How have FTAs affected Vietnam’s beer industry?
VietNamNet Bridge - FTAs not only have helped reduce input costs of beer production, but have also turned Vietnam into a jumping board for foreign breweries to conquer the Southeast Asian and Asia Pacific markets, according to FPT Securities.


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Archaeological evidence shows that the world's first beer appeared about 7,000 years ago. Beer is becoming more common in zones where climate conditions are favorable for cereal cultivation.

The input materials of the beer industry are malt, hops and grains, accounting for 20 percent of COGS only, but they determine the quality and taste of finished beer products.

In Vietnam, the production of the input materials is still underdeveloped, so breweries have to import malt, hop and beer yeast. 

The input materials of the beer industry are malt, hops and grains, accounting for 20 percent of COGS only, but they determine the quality and taste of finished beer products.

According to FPTS, as brewers in Vietnam import nearly 100 percent of input materials, the proportion of the materials in COGS in Vietnam is higher than the average level in the world (70-90 percent). Malt, for example, accounts for 33 percent, while hop accounts for 2 percent of COGS and rice for 6 percent of COGS.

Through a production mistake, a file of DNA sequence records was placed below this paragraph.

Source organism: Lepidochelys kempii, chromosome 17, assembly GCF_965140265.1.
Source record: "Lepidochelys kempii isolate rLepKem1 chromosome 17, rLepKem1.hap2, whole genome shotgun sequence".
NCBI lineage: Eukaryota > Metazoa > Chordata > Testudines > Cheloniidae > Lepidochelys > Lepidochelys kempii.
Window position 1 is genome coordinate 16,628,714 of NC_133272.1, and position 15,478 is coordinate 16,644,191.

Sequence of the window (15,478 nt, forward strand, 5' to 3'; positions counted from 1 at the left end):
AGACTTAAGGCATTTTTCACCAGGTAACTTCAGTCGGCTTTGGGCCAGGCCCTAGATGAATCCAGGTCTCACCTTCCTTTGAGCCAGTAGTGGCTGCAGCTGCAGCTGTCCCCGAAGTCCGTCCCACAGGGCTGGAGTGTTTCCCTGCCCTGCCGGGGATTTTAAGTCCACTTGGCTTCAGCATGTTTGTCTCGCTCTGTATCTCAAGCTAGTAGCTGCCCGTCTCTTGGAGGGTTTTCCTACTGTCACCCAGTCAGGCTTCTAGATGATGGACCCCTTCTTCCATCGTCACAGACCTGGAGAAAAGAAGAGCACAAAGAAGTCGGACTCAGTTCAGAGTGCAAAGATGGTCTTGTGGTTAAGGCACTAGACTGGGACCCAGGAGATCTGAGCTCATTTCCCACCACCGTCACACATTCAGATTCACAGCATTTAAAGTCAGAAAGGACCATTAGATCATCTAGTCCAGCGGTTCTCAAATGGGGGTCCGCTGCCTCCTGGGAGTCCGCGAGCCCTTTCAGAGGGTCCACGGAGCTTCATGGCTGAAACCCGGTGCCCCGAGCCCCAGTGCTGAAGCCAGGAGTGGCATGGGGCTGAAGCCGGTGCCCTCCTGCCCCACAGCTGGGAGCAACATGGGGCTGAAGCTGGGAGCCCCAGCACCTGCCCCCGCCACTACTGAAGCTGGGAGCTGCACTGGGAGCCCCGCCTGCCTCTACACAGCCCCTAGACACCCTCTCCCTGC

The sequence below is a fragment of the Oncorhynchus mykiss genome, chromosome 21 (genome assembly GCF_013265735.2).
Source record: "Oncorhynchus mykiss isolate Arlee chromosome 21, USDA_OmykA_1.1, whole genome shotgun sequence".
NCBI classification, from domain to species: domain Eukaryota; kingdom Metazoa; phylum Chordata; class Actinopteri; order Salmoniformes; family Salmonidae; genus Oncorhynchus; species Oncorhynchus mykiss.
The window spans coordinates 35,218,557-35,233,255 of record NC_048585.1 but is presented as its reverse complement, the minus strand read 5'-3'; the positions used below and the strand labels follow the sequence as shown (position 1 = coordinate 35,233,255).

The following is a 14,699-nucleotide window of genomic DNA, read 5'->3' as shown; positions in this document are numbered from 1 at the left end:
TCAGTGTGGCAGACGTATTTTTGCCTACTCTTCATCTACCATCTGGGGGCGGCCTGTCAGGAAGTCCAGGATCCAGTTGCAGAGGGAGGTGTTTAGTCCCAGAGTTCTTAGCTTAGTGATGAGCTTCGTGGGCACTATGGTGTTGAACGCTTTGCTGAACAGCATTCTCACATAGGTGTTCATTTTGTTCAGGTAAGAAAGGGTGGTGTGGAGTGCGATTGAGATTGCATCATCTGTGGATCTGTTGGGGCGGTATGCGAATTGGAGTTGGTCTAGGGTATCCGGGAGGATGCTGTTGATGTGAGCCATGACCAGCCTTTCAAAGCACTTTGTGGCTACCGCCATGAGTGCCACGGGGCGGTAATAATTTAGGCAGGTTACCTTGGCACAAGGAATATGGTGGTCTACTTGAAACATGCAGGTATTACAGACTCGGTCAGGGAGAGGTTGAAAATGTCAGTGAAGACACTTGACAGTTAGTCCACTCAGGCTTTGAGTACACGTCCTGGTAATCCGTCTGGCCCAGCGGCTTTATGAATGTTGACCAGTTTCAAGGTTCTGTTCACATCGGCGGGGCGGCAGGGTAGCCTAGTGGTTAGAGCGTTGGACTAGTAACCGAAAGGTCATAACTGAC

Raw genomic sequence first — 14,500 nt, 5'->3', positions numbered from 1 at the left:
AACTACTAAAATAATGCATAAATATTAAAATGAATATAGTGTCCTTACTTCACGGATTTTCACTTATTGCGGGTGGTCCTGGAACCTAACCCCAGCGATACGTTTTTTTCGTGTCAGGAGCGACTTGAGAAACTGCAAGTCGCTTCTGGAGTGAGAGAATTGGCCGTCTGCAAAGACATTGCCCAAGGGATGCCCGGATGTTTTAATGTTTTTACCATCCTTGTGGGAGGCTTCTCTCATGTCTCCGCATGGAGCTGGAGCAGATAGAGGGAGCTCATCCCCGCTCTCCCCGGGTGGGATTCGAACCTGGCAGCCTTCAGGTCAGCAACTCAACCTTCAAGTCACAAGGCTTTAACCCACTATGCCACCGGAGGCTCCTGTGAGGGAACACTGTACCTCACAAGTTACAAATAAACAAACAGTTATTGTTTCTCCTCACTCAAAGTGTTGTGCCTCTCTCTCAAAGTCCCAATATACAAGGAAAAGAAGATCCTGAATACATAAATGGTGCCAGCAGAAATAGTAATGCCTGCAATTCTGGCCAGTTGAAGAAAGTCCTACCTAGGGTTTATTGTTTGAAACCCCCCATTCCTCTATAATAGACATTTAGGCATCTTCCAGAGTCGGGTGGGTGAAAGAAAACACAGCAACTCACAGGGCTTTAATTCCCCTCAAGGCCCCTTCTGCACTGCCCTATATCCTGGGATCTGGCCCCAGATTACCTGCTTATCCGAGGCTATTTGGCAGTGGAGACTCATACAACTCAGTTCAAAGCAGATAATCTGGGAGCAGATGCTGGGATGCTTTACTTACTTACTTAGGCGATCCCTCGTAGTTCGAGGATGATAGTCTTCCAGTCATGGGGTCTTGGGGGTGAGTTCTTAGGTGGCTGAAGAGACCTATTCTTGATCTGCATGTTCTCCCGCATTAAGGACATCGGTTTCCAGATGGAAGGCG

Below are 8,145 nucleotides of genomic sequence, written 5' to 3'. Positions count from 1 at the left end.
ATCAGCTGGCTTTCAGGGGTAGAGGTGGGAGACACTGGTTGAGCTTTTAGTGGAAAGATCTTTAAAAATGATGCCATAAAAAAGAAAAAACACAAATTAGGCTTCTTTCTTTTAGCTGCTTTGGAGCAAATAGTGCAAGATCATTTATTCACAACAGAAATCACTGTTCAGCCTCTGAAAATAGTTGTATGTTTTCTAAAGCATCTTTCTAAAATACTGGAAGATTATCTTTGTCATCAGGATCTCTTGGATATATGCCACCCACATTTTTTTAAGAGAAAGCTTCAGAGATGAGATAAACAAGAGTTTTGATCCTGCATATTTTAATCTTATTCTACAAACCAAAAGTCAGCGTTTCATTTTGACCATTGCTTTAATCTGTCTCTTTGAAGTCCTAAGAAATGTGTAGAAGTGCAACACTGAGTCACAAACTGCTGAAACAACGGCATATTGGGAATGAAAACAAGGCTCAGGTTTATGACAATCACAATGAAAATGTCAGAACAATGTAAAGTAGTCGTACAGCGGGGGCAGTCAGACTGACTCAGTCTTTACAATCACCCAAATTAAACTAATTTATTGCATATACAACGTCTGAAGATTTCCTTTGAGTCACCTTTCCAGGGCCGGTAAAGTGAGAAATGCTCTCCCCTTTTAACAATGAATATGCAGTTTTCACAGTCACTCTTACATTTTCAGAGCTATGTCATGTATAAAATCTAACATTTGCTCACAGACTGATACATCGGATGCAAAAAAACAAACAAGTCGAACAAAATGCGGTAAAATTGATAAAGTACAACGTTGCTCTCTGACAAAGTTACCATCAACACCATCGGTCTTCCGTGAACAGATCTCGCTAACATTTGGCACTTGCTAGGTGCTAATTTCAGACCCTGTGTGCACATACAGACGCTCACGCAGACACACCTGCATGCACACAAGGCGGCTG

Therefore, membership in FTAs, under which import products, including malt, hop and beer yeast will become cheaper thanks to tariff cuts, will help the beer industry reduce production costs.

Eight FTAs will have a big impact on Vietnam’s beer industry, namely ATIGA (ASEAN countries), ACFTA (ASEAN-China), AKFTA (ASEAN-South Korea), VJEPA (Vietnam-Japan), AANZFTA (ASEAN – Australia – New Zealand), AIFTA (ASEAN-India), VCFTA (Vietnam-Chile) and VN-EAEUFTA.

Under Circular No 164/2013/TT-BTC, the preferential tariffs for malt, hop and beer yeast are 5 percent, 5 percent and 7 percent, respectively.

With these FTAs, the import tariffs have been cut up to zero percent.

However, trade liberalization not only helps domestic brewers cut expenses, but also brings new challenges.

Vietnam, with the advantageous geographical position, plentiful natural resources and low labor costs, has become very attractive in the eyes of foreign investors. More and more FDI will flow into the brewery sector, which will put pressure on domestic brewers which are less financially capable and experienced.

In addition, the import tariff on finished beer products will also be cut to 5 percent. Under the Vietnam-EU FTA which is to take effect in 2018, Vietnam will remove the import tariff on a 10-year roadmap. More imports will then flock to Vietnam as the products become cheaper.

Vietnam will also have more opportunities to export beer, especially to ASEAN and Chinese markets (with 5 percent tariff) and Europe (thanks to EVFTA). Vietnam’s exports are expected to increase by 10 percent by 2025.


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Thanh Lich

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